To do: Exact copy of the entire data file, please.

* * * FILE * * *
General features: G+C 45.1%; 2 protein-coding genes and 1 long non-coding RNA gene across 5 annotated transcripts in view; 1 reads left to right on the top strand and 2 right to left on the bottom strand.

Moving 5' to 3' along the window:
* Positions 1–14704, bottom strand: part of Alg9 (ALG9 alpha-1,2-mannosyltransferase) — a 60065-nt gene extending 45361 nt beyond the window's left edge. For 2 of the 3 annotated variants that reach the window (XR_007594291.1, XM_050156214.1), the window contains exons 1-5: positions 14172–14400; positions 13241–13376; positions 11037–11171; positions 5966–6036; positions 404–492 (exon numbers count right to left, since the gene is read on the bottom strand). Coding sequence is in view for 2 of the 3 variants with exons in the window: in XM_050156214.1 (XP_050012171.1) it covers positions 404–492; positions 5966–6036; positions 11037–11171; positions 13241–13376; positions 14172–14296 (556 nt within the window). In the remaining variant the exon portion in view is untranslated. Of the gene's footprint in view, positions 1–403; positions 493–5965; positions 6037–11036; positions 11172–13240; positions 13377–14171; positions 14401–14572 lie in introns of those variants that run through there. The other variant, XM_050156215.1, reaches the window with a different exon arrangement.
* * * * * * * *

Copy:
General features: G+C 45.1%; 2 protein-coding genes and 1 long non-coding RNA gene across 5 annotated transcripts in view; 1 reads left to right on the top strand and 2 right to left on the bottom strand.

Moving 5' to 3' along the window:
* Positions 1–14704, bottom strand: part of Alg9 (ALG9 alpha-1,2-mannosyltransferase) — a 60065-nt gene extending 45361 nt beyond the window's left edge. For 2 of the 3 annotated variants that reach the window (XR_007594291.1, XM_050156214.1), the window contains exons 1-5: positions 14172–14400; positions 13241–13376; positions 11037–11171; positions 5966–6036; positions 404–492 (exon numbers count right to left, since the gene is read on the bottom strand). Coding sequence is in view for 2 of the 3 variants with exons in the window: in XM_050156214.1 (XP_050012171.1) it covers positions 404–492; positions 5966–6036; positions 11037–11171; positions 13241–13376; positions 14172–14296 (556 nt within the window). In the remaining variant the exon portion in view is untranslated. Of the gene's footprint in view, positions 1–403; positions 493–5965; positions 6037–11036; positions 11172–13240; positions 13377–14171; positions 14401–14572 lie in introns of those variants that run through there. The other variant, XM_050156215.1, reaches the window with a different exon arrangement.